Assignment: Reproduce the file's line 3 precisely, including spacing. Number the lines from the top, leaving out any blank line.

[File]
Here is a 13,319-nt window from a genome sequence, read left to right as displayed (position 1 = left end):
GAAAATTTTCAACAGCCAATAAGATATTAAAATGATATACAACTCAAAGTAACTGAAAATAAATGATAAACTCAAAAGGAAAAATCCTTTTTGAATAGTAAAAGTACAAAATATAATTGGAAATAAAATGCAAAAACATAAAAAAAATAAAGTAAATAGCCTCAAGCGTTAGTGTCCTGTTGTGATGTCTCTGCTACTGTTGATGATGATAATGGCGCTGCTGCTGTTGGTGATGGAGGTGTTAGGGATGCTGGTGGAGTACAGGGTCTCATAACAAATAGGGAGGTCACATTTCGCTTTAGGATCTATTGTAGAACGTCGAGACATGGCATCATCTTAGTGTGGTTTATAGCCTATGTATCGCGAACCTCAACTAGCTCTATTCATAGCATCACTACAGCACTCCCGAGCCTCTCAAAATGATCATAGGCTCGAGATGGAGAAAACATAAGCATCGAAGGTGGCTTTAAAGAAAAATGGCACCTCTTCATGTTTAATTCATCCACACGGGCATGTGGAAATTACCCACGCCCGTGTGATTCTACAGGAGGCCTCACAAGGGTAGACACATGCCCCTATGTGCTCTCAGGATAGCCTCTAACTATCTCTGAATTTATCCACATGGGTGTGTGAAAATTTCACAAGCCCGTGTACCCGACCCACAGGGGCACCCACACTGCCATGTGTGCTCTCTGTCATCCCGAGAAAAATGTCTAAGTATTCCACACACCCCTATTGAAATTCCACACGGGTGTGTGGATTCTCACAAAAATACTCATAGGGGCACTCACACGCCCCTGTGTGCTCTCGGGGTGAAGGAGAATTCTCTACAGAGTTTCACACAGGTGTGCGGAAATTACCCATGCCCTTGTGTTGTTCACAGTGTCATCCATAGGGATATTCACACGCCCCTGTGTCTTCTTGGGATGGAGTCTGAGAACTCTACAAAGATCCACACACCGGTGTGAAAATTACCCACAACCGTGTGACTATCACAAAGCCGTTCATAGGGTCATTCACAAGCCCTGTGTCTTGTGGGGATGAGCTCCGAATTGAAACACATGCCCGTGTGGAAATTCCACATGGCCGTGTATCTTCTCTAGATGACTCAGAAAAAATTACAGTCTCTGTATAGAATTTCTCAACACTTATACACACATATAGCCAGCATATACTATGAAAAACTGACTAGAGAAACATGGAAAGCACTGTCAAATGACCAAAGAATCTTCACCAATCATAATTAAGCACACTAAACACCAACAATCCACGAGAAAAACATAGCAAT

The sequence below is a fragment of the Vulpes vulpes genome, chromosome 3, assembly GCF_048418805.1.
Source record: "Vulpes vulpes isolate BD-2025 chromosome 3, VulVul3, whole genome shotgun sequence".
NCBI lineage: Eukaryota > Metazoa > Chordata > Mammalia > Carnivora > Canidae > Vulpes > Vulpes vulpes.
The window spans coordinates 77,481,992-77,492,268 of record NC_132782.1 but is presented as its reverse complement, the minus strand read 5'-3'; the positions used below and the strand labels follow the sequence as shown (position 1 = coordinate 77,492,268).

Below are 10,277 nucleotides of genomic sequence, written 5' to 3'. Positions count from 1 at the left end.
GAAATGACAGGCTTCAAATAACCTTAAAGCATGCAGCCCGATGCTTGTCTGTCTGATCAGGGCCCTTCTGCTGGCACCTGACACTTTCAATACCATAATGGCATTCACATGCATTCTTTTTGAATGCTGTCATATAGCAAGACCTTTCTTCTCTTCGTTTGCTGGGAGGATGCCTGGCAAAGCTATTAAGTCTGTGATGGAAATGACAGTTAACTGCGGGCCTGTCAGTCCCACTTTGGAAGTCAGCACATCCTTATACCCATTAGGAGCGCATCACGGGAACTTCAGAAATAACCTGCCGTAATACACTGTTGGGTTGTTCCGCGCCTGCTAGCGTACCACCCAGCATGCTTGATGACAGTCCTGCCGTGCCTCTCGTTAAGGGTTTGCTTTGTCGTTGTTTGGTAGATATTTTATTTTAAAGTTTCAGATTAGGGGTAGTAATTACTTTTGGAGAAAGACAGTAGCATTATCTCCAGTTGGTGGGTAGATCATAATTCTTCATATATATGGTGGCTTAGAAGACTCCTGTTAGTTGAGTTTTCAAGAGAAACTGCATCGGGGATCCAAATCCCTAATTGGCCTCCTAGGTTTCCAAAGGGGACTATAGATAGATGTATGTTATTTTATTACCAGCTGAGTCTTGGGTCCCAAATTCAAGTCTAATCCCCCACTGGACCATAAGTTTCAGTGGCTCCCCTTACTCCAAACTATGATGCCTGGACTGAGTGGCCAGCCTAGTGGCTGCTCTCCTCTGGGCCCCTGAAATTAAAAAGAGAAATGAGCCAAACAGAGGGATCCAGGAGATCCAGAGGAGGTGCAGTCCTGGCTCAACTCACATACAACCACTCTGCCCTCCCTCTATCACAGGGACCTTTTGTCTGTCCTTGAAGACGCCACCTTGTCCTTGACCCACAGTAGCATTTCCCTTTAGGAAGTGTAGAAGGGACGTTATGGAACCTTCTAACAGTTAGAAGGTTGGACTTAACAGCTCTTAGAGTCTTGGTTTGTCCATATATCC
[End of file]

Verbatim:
The sequence below is a fragment of the Vulpes vulpes genome, chromosome 3, assembly GCF_048418805.1.